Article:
Technique uses 3-D weaving to grow a living hip replacement
With a goal of treating worn, arthritic hips without extensive surgery to replace them, scientists have programmed stem cells to grow new cartilage on a 3-D template shaped like the ball of a hip joint. What’s more, using gene therapy, they have activated the new cartilage to release anti-inflammatory molecules to fend off a return of arthritis.
The technique, demonstrated in a collaborative effort between Washington University School of Medicine in St. Louis and Cytex Therapeutics Inc. in Durham, N.C., is described July 18 in Proceedings of the National Academy of Sciences.
The discovery one day may provide an alternative to hip-replacement surgery, particularly in younger patients. Doctors are reluctant to perform such operations in patients under age 50 because prosthetic joints typically last for less than 20 years. A second joint-replacement surgery to remove a worn prosthetic can destroy bone and put patients at risk for infection.
“Replacing a failed prosthetic joint is a difficult surgery,” said Farshid Guilak, PhD, a professor of orthopedic surgery at Washington University. “We’ve developed a way to resurface an arthritic joint using a patient’s own stem cells to grow new cartilage, combined with gene therapy to release anti-inflammatory molecules to keep arthritis at bay. Our hope is to prevent, or at least delay, a standard metal and plastic prosthetic joint replacement.”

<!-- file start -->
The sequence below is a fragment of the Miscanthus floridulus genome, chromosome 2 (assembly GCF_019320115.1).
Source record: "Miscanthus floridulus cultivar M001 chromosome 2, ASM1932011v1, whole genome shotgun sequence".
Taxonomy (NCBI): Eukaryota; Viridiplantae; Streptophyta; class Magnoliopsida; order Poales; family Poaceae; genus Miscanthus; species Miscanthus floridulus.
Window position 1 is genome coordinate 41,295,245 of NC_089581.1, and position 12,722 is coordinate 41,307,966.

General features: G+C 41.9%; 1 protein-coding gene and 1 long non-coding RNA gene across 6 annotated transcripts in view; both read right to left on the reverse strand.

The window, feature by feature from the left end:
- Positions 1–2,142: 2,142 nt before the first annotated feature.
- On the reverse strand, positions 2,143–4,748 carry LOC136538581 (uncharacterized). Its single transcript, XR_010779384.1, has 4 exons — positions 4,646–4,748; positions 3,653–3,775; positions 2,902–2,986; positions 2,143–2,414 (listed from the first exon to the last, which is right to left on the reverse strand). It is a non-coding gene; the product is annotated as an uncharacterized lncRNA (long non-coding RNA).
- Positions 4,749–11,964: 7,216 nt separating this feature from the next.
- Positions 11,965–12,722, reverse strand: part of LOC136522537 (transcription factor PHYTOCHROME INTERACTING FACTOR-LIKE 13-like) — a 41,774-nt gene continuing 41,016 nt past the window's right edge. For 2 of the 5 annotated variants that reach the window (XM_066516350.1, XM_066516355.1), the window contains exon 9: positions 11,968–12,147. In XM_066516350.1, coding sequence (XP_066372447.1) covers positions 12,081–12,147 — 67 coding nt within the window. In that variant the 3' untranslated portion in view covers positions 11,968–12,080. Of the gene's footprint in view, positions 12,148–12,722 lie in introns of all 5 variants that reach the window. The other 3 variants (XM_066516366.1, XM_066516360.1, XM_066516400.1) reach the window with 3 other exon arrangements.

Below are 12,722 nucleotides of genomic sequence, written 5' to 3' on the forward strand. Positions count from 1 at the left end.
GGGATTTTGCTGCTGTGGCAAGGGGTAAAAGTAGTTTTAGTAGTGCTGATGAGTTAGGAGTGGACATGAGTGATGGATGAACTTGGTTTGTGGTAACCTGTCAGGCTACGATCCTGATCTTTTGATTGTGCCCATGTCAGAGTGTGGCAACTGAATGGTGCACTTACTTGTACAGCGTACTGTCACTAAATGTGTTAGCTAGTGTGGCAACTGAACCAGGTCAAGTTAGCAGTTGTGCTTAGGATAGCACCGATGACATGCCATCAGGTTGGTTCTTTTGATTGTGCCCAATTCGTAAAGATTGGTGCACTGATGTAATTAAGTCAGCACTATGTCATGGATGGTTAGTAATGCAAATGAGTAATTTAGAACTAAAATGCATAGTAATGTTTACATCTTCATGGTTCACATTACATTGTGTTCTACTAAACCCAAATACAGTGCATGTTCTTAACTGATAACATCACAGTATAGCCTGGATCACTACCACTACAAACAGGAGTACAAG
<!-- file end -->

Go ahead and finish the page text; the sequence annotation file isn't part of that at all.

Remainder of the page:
Joint inflammation (arthritis) is a common problem in medical practice and can be due to a variety of causes. Many types of inflammatory disorders affecting the joints belong to the diverse group of rheumatic diseases. The most common ones are rheumatoid arthritis and osteoarthritis which frequently affect the joints of the hands. These joint diseases are chronic in nature and cannot be cured yet.
However, an early diagnosis and thus early medical treatment tremendously improves long-term outcome. That is why experts working on the EC-funded project IACOBUS led by the Fraunhofer Institute for Biomedical Engineering IBMT are developing a finger scanner which in the future will allow arthritis of the hands to be diagnosed at a very early stage.
Read more: Detecting arthritis with light